Dreams and Unintentional Sin

breeze-1516558Experts tell us that we dream at least two hours every night. Most of us don’t recall the mental escapades the next day. But when we do, we usually dismiss them quickly. But how should we think about a dream in which we sin? The content of these dreams can startle, even shock us. Would God want us to view these actions as real sin?

It is a good question. Are we answerable to God for what we dream? At first sight the answer seems to be a resounding no. How can we be held accountable for something we don’t have any control over? Our dreams don’t come with an on/off button. When we are out, we’re out.

And yet we know that the stuff that makes up our dreams are often a strange mixture of the things we did, saw, discussed, or felt during our waking hours. Let’s say you watch a very suspenseful movie or spend the day worrying extensively about your job. Don’t be surprised if it surfaces in your dreams. “For a dream comes with much business” (Eccl. 5:3). So when evil intrudes our subconscious during the night, it may very well be the effect of sin-stained “business” during the day.

It is true that we don’t have direct control over what we dream. But we do bear an indirect responsibility for its content by what we’re putting into our minds. In what direction do our desires or fears tend to go when we’re awake? What do we occupy our minds with before we hit the bed? Are the things we’re watching on TV or the Internet good and wholesome or base and offensive to God? It can make a big difference. Protected hearts (Prov. 4:23) will produce wholesome imagination.

But how do you deal with those times when evil does intrude your dream? What should you do when you wake up angry at your boss, fists clenched and heart rate up? Or after dreaming about an illicit lustful act? Or when in your dream, you’re aloof and prideful towards others in church? Is there anything in Scripture that can help us?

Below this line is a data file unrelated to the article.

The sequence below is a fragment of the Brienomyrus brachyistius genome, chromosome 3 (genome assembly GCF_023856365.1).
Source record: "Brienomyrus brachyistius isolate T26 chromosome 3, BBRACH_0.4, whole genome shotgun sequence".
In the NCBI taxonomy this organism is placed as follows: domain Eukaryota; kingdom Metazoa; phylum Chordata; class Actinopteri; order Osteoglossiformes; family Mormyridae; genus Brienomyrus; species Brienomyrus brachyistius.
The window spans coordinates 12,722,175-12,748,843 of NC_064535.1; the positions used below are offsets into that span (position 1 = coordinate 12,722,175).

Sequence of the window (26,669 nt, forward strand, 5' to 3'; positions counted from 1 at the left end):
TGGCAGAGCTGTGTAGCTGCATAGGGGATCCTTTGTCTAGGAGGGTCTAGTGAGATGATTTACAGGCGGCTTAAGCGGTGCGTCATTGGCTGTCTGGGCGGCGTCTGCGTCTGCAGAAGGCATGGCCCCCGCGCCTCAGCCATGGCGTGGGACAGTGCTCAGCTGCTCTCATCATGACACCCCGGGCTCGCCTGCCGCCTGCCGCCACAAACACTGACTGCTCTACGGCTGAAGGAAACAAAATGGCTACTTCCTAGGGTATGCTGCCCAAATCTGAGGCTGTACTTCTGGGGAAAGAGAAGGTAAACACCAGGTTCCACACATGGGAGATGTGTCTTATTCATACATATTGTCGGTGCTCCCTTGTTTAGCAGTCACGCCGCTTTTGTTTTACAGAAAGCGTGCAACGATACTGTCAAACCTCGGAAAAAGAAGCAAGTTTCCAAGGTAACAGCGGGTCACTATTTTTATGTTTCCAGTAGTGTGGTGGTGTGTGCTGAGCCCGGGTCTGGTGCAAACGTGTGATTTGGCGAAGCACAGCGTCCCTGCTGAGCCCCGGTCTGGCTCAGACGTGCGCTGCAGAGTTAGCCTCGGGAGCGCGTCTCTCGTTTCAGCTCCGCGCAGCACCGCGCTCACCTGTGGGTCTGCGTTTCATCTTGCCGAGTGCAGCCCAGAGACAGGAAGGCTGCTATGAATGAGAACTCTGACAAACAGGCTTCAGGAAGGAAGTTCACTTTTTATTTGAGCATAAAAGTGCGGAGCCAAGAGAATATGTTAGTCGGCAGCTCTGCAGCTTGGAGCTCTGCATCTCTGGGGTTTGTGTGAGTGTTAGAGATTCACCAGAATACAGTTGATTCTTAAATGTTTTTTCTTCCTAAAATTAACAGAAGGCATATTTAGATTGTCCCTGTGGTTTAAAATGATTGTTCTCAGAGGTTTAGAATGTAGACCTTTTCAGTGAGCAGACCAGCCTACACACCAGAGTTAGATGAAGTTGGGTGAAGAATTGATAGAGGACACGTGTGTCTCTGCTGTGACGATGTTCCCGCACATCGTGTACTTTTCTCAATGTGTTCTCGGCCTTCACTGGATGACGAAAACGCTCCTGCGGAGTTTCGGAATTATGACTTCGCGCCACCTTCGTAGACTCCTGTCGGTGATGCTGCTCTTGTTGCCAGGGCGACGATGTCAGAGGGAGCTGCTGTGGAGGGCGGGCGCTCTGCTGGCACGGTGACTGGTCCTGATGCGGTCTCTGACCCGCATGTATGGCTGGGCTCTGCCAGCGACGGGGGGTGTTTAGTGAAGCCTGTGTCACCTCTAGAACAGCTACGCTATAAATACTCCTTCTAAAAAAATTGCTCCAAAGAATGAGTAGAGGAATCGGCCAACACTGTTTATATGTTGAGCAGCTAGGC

In the Sermon on the Mount Jesus taught that we can break a command without committing the actual act. A lingering, lustful thought already violates the command not to commit adultery (Mat. 5:27-29). Just because we haven’t acted out an evil deed doesn’t mean we’re guiltless.

Also, the Law of Moses made a distinction between intentional and unintentional sins (Lev. 4:1-35; Num. 15:22-29. For a New Testament example see Luke 12:47-48). Discovering how God viewed unintentional sin may be helpful to know how to deal with sin in our dreams.

exhausted-1431662Intentional sinful deeds were violations of God’s law done willfully, consciously, with “a high hand” (Num. 15:30: Ps. 19:12-13). It was deliberate. Not so with unintentional sin. Here the person didn’t realize he did wrong until later, until it was brought to his attention (Lev. 14:23). Unintentional sin also included coincidental sin, as in the case of an accidental killing (compare Ex. 21:14 with Josh. 20:1-9). There is an immediate realization of wrong. The transgressor doesn't hide behind excuses. On the contrary, he is heartbroken, because he never intended to commit the sin.

While unintentional sin was less “weighty” in the eyes of the Lord, He still considered it to be sin. Leviticus 4 and Numbers 15 prescribes the sin offering that had to be made to “make atonement for the (unintentional) sin which he has committed” (Lev. 4:35). After the sacrifice was made, the sinner was absolved from guilt.

Perhaps we should see a sinful act in our dream as such an unintentional sin. It is not premeditated. It is not deliberate. At that moment, you are not consciously aware that you are dwelling on something wrong. But when the realization sets in (i.e. you remember the sinfulness of your “actions” in your dream), you should make it right with God. Similar to Moses’ teaching on unintentional sin, the dream is less severe than the actual act. But your mind, heart, and conscience still need cleansing. Not by animal sacrifices, but by the precious blood of the Lamb (1 Joh. 1:9). 

Over the years, I have had a few troubling dreams with which I had to go the Lord about. It has led me to ask myself some hard questions about my thoughts, desires, and fears during the day. But the confession of sin in my dreams, even when the sin was unintentional, even when it wasn’t conscious, has been liberating. God’s Gospel mercy reaches deeply, in every crevice of our soul.

“Create in me a clean heart, o God, and renew a right spirit within me” (Ps. 51:10). Day and night.